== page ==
Jawadhi Hills is a spectacular hill range, and the community that lives within it vibrant and welcoming. However, living in the forest brings with it challenges. Where there are no roads, no education, no healthcare and often no power, life can be tricky. Through the Sustainable Livelihoods Program, Seb's Projects India helps these people to lift themselves out of poverty in a way that protects the forest around them, and their ancient heritage too.
Project 1. Eco Trail
A group of young international volunteers from Seb's Projects India were working in a government school on the outskirts of Jawadhi Hills when they got to know a group of young children who came sporadically to the school, barefoot and exhausted from trekking 14km to get to and from school. The volunteers asked the children to take them to their village and it was then that they first found Thandayankottai - deep in the forest and isolated from schools, health care or roads.
The volunteers started a small school which soon grew into a government Primary School, and before long the community were so excited about education that they wanted to earn enough to send their children to the Higher Secondary schools outside the hills and develop skills to support themselves. But they didn't know how.
The community, in partnership with the Seb's Projects volunteers and the Forest Department, conceived of a way to earn enough to educate their children, bring themselves out of poverty, and protect the environment. Thus, the Eco Trail was born!
If you would like to bring a group on the Eco Trail to support this project, please get in touch!
Project 2. Green Bags
Plastic is fast becoming a burden in India, suffocating it's cities and covering the countryside.
The Green Bags Project trains tribal women to stitch and screen print, so that they can make strong, reusable bags for ethical companies. Learning skills like these is wonderfully empowering for women that often do not even know how to count or use a pair of scissors.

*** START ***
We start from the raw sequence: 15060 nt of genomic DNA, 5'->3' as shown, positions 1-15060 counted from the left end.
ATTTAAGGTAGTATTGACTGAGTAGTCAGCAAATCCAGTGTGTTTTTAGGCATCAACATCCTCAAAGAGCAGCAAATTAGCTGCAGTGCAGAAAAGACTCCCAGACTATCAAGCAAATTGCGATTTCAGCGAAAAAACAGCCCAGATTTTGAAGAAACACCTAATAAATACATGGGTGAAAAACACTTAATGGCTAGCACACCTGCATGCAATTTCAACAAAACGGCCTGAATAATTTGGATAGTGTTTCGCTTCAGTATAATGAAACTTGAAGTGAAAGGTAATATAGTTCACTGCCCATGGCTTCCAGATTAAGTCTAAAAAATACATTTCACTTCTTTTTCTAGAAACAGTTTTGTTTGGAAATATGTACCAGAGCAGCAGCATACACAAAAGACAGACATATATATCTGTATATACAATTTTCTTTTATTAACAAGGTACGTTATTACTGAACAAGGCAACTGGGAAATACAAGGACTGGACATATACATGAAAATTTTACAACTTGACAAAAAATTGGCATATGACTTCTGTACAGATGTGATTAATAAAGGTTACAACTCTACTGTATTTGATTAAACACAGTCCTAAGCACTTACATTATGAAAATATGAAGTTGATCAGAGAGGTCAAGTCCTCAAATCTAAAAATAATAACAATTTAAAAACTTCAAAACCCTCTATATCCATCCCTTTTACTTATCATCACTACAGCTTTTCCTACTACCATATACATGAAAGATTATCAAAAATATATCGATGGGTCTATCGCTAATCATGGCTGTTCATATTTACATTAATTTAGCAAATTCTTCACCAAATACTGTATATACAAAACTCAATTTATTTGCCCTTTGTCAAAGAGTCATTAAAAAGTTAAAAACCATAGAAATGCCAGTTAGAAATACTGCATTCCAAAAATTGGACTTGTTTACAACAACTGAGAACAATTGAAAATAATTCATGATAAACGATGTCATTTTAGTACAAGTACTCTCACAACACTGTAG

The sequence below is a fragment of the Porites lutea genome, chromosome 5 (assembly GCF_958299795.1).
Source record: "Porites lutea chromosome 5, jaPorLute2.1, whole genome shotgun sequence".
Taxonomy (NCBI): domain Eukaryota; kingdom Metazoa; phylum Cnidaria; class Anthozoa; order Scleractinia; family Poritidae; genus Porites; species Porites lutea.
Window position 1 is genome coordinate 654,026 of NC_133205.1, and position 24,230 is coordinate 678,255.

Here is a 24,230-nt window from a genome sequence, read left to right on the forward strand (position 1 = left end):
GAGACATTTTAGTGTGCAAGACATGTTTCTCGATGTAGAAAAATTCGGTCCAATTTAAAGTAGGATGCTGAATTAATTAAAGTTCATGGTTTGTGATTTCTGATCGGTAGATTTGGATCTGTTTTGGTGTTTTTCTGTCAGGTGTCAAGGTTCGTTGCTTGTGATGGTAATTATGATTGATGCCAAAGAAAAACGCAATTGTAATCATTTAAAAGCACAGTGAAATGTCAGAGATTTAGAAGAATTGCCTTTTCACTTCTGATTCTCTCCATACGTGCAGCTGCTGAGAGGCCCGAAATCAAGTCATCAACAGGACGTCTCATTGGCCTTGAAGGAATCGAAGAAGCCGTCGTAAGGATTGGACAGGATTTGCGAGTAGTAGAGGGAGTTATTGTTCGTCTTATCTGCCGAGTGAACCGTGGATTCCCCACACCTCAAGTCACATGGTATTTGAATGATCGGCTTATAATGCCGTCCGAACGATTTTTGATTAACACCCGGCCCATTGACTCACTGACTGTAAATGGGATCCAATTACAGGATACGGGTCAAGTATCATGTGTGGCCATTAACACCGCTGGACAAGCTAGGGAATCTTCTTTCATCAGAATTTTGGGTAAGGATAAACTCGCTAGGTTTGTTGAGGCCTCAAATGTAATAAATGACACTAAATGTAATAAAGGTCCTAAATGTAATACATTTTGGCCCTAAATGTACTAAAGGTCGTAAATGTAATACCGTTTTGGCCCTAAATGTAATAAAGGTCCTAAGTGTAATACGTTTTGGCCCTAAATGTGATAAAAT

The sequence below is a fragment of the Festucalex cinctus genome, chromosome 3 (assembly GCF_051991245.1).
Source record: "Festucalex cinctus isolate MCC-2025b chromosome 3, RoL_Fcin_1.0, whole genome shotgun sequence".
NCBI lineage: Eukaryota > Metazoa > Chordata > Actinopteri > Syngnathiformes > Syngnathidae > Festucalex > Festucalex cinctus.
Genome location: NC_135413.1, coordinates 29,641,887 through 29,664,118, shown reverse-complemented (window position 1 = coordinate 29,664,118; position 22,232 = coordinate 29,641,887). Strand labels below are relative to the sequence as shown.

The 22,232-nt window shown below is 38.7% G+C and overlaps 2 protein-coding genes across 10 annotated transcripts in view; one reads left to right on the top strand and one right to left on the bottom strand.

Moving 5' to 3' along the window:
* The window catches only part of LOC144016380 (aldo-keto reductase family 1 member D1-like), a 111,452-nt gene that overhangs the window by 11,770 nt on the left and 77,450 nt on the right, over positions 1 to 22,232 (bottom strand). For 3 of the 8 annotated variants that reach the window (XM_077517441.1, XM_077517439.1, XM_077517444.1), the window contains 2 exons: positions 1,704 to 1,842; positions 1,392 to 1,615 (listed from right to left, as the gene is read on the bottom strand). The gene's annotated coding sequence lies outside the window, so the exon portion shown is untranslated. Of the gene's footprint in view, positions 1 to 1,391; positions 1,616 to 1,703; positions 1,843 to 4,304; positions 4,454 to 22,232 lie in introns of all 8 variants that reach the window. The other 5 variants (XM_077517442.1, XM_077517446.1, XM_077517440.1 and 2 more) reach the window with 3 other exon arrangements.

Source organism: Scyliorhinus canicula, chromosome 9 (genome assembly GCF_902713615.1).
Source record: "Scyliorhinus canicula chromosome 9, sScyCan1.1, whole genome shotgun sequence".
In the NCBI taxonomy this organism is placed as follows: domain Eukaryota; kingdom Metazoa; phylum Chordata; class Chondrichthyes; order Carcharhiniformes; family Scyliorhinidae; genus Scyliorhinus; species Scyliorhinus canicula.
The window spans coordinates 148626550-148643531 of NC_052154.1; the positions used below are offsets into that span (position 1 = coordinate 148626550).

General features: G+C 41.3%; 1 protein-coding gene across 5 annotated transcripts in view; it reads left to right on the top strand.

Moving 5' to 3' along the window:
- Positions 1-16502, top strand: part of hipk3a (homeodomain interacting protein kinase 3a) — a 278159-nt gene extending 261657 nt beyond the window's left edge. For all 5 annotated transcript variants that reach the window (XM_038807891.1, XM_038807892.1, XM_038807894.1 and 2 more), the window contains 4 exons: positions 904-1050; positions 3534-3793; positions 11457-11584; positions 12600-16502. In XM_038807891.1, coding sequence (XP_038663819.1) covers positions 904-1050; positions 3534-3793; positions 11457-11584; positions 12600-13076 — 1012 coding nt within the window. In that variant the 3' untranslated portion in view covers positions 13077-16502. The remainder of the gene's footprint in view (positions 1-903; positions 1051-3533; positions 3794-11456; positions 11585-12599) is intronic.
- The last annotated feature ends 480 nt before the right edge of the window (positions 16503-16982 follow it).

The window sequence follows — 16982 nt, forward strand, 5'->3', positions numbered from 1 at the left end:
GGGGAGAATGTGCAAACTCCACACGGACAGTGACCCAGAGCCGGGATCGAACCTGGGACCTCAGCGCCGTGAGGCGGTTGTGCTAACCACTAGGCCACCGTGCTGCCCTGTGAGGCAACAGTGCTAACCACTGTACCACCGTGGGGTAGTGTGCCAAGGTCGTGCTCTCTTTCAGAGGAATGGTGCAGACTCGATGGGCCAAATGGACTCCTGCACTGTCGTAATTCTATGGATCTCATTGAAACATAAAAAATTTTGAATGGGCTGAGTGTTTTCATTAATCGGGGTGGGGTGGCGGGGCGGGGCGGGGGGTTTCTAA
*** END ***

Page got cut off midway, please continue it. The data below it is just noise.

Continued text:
Green Bags have been used by universities, small businesses, conferences, hospitals and on the Eco Trail project. The tribal women receive 100% of the profits, and save their earnings together in a Cooperative account for family needs.
We are always looking for new orders for these women, so if you need bags, let us know!
Project 3. Zaila Project
The Zaila Soap Project was conceived as both an income generation and a sanitation project. Tribal women are trained in small groups to use a simple cold process technique using local, natural ingredients to create an organic, nourishing bar of soap.
The ingredients have been proven for centuries in Tamil Nadu to soften and gently cleanse delicate skin. Besan flour acts to smooth and moisturise skin, whilst coconut oil effectively repairs lines and scarring. Palm oil ensures a rich creamy lather, whilst sandalwood and jasmine essential oils ease away the stress of the day.
Zaila soaps are popular with adults and children alike due to their gentle, nourishing effect, and are sold on a monthly basis to shops and school hostels in the plains around Jawadhi Hills. The income supports tribal families, whilst the empowerment of learning the skills to run the project are priceless to the women involved, who never had a chance to be educated.
If you would like to order a batch of soaps made in the tribal villages, please get in touch!